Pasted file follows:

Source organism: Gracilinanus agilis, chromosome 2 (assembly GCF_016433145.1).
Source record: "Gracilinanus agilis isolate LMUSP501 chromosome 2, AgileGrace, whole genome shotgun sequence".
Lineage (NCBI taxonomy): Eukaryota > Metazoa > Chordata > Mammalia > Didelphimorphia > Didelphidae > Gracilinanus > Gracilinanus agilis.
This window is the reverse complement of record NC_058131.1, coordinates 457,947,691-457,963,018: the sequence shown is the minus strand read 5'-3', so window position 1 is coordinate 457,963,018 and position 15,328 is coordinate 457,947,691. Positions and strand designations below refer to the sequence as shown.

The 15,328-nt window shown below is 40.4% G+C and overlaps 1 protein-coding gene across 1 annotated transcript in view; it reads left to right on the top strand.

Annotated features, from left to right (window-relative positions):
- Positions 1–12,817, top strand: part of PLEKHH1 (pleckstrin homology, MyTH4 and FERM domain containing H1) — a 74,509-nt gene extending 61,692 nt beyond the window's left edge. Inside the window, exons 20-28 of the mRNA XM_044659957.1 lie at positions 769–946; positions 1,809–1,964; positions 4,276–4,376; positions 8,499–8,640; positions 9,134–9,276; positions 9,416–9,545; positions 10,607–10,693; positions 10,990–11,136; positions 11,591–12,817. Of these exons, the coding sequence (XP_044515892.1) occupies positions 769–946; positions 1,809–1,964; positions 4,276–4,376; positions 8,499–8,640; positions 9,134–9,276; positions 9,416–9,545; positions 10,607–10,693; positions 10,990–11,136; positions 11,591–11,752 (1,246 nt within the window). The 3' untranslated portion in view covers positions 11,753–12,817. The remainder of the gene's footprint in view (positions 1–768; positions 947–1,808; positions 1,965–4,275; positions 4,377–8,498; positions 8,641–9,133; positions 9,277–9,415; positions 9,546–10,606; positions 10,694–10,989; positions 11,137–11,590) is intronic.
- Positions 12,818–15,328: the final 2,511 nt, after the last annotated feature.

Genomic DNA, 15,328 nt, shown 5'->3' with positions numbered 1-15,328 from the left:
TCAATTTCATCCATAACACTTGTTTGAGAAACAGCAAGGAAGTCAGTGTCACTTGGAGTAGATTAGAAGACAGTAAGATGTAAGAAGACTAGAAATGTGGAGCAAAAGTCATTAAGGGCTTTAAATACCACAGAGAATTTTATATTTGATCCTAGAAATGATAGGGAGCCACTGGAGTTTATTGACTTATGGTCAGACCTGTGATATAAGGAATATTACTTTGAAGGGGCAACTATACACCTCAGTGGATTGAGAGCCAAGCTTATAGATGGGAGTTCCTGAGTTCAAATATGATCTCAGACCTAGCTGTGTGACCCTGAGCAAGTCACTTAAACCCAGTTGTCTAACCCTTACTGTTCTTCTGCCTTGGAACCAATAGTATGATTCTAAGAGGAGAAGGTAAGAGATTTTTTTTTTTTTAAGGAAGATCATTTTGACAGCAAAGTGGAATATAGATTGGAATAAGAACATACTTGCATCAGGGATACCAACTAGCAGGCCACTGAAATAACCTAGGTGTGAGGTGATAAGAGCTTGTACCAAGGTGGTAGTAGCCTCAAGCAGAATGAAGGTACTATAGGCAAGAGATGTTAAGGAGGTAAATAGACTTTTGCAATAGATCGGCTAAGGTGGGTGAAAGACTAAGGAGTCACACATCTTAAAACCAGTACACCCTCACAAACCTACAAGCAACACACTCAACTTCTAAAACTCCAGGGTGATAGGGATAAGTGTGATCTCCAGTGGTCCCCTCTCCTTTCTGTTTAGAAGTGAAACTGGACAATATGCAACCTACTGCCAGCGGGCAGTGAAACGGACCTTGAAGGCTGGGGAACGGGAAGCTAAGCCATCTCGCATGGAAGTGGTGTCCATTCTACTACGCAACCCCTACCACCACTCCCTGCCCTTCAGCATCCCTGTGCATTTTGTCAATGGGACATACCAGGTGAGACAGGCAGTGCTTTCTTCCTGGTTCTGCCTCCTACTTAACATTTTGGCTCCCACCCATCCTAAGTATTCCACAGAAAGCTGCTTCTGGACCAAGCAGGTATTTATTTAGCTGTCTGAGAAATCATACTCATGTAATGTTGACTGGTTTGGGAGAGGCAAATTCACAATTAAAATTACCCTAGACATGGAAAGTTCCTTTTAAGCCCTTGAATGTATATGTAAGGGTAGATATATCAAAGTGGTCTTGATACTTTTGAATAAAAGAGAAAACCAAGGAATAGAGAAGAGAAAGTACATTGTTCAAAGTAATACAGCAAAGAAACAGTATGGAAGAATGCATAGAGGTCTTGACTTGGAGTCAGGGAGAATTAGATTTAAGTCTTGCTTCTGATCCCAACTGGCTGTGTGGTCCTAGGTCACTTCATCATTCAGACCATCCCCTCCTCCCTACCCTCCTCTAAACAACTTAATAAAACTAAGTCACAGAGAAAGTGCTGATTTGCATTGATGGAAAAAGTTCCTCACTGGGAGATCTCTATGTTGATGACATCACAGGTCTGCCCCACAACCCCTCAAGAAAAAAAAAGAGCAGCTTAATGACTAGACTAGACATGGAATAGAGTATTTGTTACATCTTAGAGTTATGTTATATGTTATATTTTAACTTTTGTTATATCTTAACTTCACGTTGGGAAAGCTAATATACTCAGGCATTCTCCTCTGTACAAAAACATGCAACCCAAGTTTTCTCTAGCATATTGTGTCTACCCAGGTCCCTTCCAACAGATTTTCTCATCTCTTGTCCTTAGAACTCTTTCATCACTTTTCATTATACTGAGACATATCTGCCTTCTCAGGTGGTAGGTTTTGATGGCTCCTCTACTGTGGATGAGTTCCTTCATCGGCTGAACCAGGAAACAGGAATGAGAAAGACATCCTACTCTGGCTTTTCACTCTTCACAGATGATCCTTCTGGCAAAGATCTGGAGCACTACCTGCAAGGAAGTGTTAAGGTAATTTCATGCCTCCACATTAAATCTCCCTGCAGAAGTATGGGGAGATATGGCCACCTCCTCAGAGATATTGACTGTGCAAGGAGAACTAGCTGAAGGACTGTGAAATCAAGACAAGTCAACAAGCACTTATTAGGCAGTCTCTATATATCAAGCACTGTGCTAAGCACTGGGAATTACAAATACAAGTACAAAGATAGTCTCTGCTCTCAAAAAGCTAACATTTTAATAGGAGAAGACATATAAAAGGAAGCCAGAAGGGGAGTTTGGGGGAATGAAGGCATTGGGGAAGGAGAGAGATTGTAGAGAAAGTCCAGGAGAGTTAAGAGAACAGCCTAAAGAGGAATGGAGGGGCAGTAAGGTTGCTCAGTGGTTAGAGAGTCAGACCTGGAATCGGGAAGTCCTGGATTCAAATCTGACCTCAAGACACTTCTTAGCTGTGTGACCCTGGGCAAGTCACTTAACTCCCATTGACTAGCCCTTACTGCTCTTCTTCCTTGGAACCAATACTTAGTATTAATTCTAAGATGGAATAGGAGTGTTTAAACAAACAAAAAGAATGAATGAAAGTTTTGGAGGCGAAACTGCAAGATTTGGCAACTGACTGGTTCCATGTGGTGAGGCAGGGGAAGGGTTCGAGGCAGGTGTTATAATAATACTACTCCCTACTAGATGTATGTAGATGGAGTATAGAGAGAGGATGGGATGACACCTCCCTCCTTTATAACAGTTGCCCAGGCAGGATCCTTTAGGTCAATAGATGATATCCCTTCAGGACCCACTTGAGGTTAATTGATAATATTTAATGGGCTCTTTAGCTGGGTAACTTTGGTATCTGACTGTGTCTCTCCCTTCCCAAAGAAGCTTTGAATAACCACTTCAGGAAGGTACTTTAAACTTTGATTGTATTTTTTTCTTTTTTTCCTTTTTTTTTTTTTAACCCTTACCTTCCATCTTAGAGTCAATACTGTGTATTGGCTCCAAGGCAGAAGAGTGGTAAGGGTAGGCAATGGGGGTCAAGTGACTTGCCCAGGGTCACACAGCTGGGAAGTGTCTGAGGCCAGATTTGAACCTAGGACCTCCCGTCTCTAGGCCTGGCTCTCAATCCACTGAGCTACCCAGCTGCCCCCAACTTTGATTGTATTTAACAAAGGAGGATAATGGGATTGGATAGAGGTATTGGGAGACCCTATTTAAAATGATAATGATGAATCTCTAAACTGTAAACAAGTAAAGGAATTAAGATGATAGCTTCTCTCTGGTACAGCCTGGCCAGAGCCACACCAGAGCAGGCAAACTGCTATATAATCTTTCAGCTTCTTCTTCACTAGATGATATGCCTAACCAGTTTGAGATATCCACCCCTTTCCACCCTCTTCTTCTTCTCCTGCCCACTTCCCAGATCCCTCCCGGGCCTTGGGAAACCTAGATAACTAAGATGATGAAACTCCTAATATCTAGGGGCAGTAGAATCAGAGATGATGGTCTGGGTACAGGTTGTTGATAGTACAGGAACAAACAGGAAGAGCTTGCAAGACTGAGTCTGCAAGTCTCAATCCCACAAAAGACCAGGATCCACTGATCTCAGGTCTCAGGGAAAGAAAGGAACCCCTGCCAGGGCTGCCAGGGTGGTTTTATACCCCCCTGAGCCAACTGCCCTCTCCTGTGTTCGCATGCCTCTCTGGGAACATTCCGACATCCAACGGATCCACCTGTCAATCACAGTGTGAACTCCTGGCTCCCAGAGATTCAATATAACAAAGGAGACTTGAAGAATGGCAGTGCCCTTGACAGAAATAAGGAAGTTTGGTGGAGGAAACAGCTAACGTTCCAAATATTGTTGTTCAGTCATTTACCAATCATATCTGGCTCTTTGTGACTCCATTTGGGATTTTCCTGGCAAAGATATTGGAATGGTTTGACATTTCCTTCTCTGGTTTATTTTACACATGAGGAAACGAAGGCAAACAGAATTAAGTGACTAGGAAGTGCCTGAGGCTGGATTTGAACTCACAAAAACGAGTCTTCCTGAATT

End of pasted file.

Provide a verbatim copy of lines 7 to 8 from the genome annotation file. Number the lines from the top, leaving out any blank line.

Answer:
- Positions 1–12,817, top strand: part of PLEKHH1 (pleckstrin homology, MyTH4 and FERM domain containing H1) — a 74,509-nt gene extending 61,692 nt beyond the window's left edge. Inside the window, exons 20-28 of the mRNA XM_044659957.1 lie at positions 769–946; positions 1,809–1,964; positions 4,276–4,376; positions 8,499–8,640; positions 9,134–9,276; positions 9,416–9,545; positions 10,607–10,693; positions 10,990–11,136; positions 11,591–12,817. Of these exons, the coding sequence (XP_044515892.1) occupies positions 769–946; positions 1,809–1,964; positions 4,276–4,376; positions 8,499–8,640; positions 9,134–9,276; positions 9,416–9,545; positions 10,607–10,693; positions 10,990–11,136; positions 11,591–11,752 (1,246 nt within the window). The 3' untranslated portion in view covers positions 11,753–12,817. The remainder of the gene's footprint in view (positions 1–768; positions 947–1,808; positions 1,965–4,275; positions 4,377–8,498; positions 8,641–9,133; positions 9,277–9,415; positions 9,546–10,606; positions 10,694–10,989; positions 11,137–11,590) is intronic.
- Positions 12,818–15,328: the final 2,511 nt, after the last annotated feature.